Cumin Ground

Lewis_&_Son-Cumin Ground.jpg
Lewis_&_Son-Cumin Ground.jpg

Cumin Ground

3.75

Cumin Ground

Nothing will cool you off on a hot summer day like the oldest smoothie in the world, lassi. One of the most popular versions of this creamy yoghurt-based refreshment is the mango lassi, flavoured with ground cumin and garnished with fresh mint leaves. Pungent, bitter and spicy in flavour, cumin is often found in curry and chilli powders, hummus and falafels. Cumin stimulates the production of pancreatic enzymes, which play an important role in the digestion of food. The spice is rich in powerful antioxidants, vitamins A, B and C and contains anti- inflammatory properties. Considered to be an excellent tonic for the liver, cumin boosts its ability to detoxify the body. Rich in iron, cumin can be used to treat the loss of appetite, which is a common symptom of anaemia.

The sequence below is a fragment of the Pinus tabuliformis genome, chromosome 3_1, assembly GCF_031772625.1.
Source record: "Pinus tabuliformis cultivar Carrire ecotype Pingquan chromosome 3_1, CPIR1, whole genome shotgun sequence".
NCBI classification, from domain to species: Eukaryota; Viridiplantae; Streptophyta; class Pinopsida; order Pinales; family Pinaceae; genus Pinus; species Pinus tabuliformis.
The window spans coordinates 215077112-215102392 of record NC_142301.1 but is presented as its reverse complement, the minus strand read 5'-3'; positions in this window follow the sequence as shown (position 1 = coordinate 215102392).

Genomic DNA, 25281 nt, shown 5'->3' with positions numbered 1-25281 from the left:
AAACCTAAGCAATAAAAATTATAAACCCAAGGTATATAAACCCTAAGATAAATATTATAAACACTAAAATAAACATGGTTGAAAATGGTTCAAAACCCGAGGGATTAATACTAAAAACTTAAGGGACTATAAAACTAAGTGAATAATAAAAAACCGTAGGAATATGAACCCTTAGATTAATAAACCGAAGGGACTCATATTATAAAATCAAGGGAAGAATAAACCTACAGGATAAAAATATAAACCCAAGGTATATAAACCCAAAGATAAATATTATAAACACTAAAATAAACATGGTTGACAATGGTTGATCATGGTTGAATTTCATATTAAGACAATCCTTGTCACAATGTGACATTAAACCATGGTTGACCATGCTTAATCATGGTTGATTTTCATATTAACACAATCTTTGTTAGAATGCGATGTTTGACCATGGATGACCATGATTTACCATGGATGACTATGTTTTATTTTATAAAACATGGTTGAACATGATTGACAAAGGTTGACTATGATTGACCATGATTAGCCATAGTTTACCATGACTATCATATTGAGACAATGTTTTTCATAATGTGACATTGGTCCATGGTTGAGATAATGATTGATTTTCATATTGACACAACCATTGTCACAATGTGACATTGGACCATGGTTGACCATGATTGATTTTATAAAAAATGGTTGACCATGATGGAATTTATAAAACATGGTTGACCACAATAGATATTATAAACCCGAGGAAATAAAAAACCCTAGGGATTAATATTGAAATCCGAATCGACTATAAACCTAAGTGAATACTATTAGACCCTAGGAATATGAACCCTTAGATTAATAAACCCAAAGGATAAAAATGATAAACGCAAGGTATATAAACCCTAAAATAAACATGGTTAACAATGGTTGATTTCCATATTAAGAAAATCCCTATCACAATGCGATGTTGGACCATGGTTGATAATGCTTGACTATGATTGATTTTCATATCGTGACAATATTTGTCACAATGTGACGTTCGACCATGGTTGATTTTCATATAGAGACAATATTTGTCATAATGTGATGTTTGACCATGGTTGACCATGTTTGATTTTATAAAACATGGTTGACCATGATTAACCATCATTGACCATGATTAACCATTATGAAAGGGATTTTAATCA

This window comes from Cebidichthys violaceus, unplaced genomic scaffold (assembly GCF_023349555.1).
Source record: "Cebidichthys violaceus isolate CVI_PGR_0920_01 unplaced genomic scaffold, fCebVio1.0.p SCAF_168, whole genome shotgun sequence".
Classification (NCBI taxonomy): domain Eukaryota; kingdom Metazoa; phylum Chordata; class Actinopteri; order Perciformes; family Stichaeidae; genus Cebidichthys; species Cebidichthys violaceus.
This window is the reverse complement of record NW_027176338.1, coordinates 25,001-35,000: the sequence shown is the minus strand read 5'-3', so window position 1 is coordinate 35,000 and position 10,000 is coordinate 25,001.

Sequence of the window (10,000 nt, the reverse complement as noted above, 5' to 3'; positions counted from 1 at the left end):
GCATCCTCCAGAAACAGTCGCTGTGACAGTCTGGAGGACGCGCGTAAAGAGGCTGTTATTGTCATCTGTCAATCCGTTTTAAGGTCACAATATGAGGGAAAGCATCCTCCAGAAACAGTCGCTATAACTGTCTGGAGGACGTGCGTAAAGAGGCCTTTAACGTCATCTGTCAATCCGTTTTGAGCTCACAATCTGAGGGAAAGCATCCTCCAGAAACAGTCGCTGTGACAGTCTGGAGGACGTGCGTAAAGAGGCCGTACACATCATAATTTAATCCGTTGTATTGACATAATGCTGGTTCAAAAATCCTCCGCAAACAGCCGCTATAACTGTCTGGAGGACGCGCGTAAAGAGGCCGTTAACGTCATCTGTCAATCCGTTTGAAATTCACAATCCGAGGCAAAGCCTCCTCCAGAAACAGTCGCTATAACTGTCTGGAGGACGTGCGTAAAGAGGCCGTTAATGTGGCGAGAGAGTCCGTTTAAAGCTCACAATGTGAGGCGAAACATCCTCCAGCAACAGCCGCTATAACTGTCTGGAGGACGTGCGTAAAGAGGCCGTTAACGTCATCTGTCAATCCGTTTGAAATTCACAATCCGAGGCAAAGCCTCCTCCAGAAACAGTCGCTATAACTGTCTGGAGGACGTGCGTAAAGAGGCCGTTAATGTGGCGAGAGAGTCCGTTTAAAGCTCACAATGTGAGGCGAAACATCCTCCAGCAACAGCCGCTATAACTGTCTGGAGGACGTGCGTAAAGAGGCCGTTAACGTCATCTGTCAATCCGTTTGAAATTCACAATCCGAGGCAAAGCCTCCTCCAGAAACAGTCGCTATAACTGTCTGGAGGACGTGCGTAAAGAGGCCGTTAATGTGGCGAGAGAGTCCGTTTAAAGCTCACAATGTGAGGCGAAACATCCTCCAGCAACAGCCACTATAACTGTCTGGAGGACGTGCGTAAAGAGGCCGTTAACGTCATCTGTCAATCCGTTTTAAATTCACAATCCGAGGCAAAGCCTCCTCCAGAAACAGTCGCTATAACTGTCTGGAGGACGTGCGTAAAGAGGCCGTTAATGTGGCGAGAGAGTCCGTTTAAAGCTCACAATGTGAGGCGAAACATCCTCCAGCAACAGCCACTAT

The origins of cumin are somewhat obscure. It is believed the spice is native to northern Africa and southwestern Asia. Today, it is cultivated in many countries in the world, including the Mediterranean region, India, Pakistan, Turkey and Saudi Arabia. Commonly used in curries, cumin adds a slightly hot, spicy flavour to poultry and dips and is perfect for a zesty salad dressing. The spice is great for jazzing up rice or couscous. Toasted cumin flatbreads complement hearty soups and are ideal for mopping up delicious sauces, gravy and stews.

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